German voters see climate as biggest EU challenge

Voters in Germany want their elected representatives in Europe to tackle the environment more than any other issue. In a new survey spanning eight countries, migration was seen as the most pressing challenge overall.

German voters see the environment as the No. 1 issue facing the EU ahead of European elections later this month, according to a poll published early Monday. From a list of 16 topics, 34% of respondents said protecting the planet from climate change was their top priority.

The second most pressing issue was migration, highlighting a debate that has preoccupied the bloc especially since the large-scale arrival of asylum-seekers in 2015, resulting in several different policy factions across the 28 member states.

With all eight countries taken into account, migration was in first place as the biggest challenge, with environment and climate protection in second.

Climate protests: Extinction Rebellion gets creative

Save Mother Earth!

Beginning April 15, protesters with Extinction Rebellion took to the streets of London and other cities to demand governments declare a climate and ecological emergency. They occupied key spots in the city, calling on those in charge to reduce greenhouse gas emissions to zero by 2025, halt biodiversity loss and set up citizens' assemblies on climate and ecological justice.

Climate protests: Extinction Rebellion gets creative

Creative protests

Extinction Rebellion, founded last year by academics in the United Kingdom, is one of the world's fastest-growing environmental movements. Their aim is to protest climate change inaction in a creative and nonviolent way. Demonstrators say people are causing their own mass extinction, which is the basis of their "rebellion."

Climate protests: Extinction Rebellion gets creative

Royal support?

Harry and Meghan, the duke and duchess of Sussex, didn't exactly take part in the sit-in on London's Waterloo Bridge on April 18. The royals are expecting and protesters used the happy event in their demonstration, having the couple "thank" Extinction Rebellion for saving their child's future.

Climate protests: Extinction Rebellion gets creative

Stuck to the train

Activists have used a variety of unusual protest methods to draw maximum attention and get their point across. Throughout the week, they've blocked traffic, climbed atop buses and superglued themselves to buildings and, in the case of this young man at London's Canary Wharf station on April 17, trains.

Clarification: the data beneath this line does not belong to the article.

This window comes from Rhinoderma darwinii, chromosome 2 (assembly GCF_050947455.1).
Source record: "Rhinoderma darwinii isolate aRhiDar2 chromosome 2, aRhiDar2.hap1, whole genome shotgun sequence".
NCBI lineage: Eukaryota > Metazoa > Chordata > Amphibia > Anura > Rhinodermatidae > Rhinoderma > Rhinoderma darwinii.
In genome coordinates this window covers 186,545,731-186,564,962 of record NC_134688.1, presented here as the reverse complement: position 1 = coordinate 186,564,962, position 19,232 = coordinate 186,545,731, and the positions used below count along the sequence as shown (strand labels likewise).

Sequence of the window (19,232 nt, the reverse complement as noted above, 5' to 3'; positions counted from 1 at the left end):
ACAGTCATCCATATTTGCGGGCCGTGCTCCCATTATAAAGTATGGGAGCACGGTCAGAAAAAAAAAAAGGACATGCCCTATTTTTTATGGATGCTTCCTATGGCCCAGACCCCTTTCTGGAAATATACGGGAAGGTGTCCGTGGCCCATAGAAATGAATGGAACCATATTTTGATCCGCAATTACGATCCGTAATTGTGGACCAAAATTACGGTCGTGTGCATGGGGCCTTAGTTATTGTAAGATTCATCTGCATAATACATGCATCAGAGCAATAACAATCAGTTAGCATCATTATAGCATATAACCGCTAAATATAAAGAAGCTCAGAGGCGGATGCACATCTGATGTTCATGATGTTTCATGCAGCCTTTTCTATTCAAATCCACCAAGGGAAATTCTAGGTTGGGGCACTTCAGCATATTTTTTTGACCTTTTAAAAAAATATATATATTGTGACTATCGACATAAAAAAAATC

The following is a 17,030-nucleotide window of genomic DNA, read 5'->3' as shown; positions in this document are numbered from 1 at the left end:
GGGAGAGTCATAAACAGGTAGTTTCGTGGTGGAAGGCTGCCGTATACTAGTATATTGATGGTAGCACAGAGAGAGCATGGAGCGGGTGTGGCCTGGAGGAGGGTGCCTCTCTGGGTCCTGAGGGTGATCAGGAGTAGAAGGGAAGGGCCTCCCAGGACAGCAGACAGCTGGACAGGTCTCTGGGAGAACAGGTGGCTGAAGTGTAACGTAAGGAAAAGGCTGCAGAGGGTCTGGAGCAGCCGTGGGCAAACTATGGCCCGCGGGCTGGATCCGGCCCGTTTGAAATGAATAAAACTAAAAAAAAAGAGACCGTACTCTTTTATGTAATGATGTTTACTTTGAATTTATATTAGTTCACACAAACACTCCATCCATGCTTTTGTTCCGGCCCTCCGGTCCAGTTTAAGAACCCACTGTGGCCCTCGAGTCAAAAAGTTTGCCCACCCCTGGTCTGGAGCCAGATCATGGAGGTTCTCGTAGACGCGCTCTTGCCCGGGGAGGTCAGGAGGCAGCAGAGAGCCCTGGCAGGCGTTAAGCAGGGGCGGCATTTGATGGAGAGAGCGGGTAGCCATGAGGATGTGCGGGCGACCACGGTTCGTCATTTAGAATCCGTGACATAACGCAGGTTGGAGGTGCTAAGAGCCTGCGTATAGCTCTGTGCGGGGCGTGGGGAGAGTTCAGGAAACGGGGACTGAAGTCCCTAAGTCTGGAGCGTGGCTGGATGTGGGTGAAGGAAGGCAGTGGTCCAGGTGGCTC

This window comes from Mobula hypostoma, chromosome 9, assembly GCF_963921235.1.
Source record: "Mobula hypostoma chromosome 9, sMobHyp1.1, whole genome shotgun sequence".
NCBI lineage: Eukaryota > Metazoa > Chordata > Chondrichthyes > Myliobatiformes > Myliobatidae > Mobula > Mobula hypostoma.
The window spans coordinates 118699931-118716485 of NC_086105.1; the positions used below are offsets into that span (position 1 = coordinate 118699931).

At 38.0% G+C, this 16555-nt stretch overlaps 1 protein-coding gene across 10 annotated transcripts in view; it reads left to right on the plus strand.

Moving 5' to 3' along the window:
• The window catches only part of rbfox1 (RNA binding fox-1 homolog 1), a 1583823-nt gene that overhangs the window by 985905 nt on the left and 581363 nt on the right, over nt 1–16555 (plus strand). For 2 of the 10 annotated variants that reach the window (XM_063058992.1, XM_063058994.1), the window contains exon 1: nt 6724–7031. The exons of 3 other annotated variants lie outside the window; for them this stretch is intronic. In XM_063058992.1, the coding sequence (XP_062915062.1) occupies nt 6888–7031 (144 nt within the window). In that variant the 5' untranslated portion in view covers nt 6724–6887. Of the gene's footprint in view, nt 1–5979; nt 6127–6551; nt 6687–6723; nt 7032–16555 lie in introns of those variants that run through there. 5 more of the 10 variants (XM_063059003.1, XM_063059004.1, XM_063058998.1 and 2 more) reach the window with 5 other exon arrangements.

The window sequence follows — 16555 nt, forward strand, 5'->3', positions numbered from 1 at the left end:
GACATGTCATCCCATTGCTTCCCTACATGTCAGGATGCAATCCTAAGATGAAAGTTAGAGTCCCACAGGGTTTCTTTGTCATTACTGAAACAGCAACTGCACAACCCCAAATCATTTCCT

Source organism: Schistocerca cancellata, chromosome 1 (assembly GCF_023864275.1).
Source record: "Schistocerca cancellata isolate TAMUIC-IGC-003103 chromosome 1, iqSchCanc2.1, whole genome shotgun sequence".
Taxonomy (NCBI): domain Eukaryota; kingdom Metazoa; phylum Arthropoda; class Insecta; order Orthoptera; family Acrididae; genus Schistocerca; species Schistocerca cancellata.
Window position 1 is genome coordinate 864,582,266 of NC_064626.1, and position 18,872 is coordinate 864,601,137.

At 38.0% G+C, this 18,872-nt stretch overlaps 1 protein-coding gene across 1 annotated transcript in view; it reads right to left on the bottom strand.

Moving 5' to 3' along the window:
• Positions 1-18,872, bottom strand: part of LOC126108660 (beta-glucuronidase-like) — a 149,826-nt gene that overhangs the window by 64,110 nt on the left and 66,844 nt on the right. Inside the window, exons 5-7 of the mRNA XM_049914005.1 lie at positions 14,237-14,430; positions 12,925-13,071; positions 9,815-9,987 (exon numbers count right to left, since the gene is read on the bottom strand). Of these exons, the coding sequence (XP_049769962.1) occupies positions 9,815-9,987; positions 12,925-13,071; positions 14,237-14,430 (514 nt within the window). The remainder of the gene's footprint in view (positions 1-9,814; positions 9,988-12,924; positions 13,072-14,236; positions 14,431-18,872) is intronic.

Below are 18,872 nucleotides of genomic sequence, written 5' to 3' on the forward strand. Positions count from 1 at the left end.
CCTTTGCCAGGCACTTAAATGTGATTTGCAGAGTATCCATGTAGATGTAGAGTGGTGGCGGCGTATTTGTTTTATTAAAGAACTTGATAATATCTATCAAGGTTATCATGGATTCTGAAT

Climate protests: Extinction Rebellion gets creative

Civil disobedience

The goal of the protests is to temporarily disrupt everyday life. As a result, police have arrested more than 800 people in London alone. Activists want to get the public on their side, but a YouGov survey showed that just 36% of more than 3,500 British polled support the protest, with 52% against.

Climate protests: Extinction Rebellion gets creative

Naked truth

Extinction Rebellion protesters first attracted global attention on April 1, during yet another heated Brexit debate in the British Parliament. A group of semi-naked activists revealed themselves in the visitor gallery with slogans including "SOS" and "Stop Wasting Time" written on their bodies, with some gluing their hands to a glass barrier. The scene was quickly broken up my security.

Climate protests: Extinction Rebellion gets creative

Global movement

The Extinction Rebellion protests got their start in London, but the movement has also spread to other major cities around the world. On April 15, these activists on the Oberbaum Bridge in Berlin blocked traffic for hours.

Climate protests: Extinction Rebellion gets creative

Switching tactics?

On April 21, organizers in London said they were willing to switch tactics and talk with the government. "We're giving them an opportunity now to come and speak to us," said spokesman James Fox. "If they refuse … then this is going to continue and this going to escalate in different, diverse and very creative ways."

Leader no more?

Although Germany was once seen as a leader in environmental protection action, that reputation has been somewhat diminished in recent years as the government has focused on immigration and the economy.

High-profile decisions such as massive destruction of one of the country's oldest woodlands, the Hambach Forest, to make way for coal interests, has further damaged the country's image.

The poll was carried out by research firm YouGov for Germany's Welt newspaper and seven other media outlets that are part of the Leading Newspaper Alliance (LENA). It surveyed 8,000 EU citizens from eight different countries.

The majority of respondents from all eight countries agreed that EU membership was a good thing for their respective nations – but the highest rate of approval came from Germans and Poles, where about 70% of voters agreed that their country should stay in the group.

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DW News | 12.05.2019

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